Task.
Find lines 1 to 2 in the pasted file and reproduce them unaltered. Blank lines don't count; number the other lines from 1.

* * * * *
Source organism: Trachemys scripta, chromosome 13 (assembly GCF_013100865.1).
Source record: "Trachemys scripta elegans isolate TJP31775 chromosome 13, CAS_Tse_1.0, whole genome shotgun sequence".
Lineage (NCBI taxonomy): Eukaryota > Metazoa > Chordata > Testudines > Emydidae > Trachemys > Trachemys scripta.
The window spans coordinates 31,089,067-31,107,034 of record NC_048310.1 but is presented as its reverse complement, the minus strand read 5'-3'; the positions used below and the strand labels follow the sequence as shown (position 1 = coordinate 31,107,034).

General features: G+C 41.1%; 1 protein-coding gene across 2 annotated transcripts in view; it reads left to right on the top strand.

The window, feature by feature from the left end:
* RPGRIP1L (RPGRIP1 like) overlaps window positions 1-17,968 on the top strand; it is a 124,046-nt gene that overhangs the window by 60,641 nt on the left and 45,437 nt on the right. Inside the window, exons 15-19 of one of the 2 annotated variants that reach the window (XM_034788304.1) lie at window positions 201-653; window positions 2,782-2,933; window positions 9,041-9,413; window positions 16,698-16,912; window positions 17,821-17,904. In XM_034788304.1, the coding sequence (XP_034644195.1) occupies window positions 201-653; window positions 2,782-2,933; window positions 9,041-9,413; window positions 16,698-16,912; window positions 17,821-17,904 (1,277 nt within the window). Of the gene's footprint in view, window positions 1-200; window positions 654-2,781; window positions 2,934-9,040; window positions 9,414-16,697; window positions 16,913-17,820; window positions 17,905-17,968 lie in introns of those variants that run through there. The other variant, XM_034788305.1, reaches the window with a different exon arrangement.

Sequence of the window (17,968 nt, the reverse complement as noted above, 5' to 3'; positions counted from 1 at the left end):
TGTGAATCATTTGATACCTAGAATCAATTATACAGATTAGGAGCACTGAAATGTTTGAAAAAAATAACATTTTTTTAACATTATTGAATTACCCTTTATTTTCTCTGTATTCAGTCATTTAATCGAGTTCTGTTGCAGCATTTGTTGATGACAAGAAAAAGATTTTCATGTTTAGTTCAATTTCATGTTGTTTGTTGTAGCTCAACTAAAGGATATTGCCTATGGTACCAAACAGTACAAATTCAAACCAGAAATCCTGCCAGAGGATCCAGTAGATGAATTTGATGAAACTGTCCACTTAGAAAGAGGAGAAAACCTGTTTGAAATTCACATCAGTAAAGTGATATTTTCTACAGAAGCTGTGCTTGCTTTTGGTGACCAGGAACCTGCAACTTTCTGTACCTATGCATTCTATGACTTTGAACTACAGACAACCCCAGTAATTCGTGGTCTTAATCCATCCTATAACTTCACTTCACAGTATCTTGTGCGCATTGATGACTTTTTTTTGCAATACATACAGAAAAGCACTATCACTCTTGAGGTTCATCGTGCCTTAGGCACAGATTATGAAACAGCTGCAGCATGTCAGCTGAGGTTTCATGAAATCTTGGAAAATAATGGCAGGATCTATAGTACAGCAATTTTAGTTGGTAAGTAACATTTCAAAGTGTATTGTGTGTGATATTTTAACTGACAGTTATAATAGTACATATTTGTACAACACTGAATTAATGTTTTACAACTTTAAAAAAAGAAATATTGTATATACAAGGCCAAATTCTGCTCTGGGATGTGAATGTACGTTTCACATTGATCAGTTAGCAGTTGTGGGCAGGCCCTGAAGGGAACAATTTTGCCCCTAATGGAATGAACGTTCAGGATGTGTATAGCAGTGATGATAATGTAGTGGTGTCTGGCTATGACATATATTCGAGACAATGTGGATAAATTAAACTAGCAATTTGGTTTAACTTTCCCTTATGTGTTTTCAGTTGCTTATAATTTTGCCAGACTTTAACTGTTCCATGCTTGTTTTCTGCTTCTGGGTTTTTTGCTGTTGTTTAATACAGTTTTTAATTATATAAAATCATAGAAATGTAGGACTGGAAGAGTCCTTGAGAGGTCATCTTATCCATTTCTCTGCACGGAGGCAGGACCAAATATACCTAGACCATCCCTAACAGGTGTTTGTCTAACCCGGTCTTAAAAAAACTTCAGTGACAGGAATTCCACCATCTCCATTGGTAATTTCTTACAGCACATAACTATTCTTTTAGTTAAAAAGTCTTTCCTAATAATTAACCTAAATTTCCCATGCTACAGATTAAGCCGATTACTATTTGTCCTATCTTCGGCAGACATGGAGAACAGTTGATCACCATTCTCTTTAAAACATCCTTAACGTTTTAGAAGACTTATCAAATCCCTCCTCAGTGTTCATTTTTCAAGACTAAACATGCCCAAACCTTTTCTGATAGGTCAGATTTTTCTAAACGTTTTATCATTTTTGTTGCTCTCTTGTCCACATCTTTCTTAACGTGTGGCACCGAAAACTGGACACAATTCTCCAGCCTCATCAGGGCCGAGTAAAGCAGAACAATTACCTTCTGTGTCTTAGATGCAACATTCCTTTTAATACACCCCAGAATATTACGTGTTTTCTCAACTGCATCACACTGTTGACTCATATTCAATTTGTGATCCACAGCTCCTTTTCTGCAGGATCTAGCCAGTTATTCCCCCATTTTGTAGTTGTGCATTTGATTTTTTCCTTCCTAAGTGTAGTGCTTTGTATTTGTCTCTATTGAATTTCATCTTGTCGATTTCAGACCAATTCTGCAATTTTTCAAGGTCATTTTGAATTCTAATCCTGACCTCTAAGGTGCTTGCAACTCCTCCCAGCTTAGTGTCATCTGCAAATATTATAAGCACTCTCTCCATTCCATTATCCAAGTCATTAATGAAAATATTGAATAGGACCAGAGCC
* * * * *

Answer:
Source organism: Trachemys scripta, chromosome 13 (assembly GCF_013100865.1).
Source record: "Trachemys scripta elegans isolate TJP31775 chromosome 13, CAS_Tse_1.0, whole genome shotgun sequence".